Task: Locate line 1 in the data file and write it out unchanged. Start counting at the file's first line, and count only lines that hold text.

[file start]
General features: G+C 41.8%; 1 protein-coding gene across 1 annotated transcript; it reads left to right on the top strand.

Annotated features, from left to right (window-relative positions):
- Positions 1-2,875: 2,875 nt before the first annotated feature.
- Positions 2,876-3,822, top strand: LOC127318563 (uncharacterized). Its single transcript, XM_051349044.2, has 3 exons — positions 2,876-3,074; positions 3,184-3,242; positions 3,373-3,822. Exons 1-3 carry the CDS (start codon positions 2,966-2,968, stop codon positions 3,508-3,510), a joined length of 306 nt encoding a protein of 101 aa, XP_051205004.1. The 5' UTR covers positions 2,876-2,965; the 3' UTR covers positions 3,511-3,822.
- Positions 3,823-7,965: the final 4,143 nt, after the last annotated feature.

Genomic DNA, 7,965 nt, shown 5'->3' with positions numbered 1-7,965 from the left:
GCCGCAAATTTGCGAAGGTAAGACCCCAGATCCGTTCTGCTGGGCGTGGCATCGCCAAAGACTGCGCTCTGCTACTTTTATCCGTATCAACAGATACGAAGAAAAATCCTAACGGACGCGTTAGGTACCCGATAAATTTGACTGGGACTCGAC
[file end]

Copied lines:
General features: G+C 41.8%; 1 protein-coding gene across 1 annotated transcript; it reads left to right on the top strand.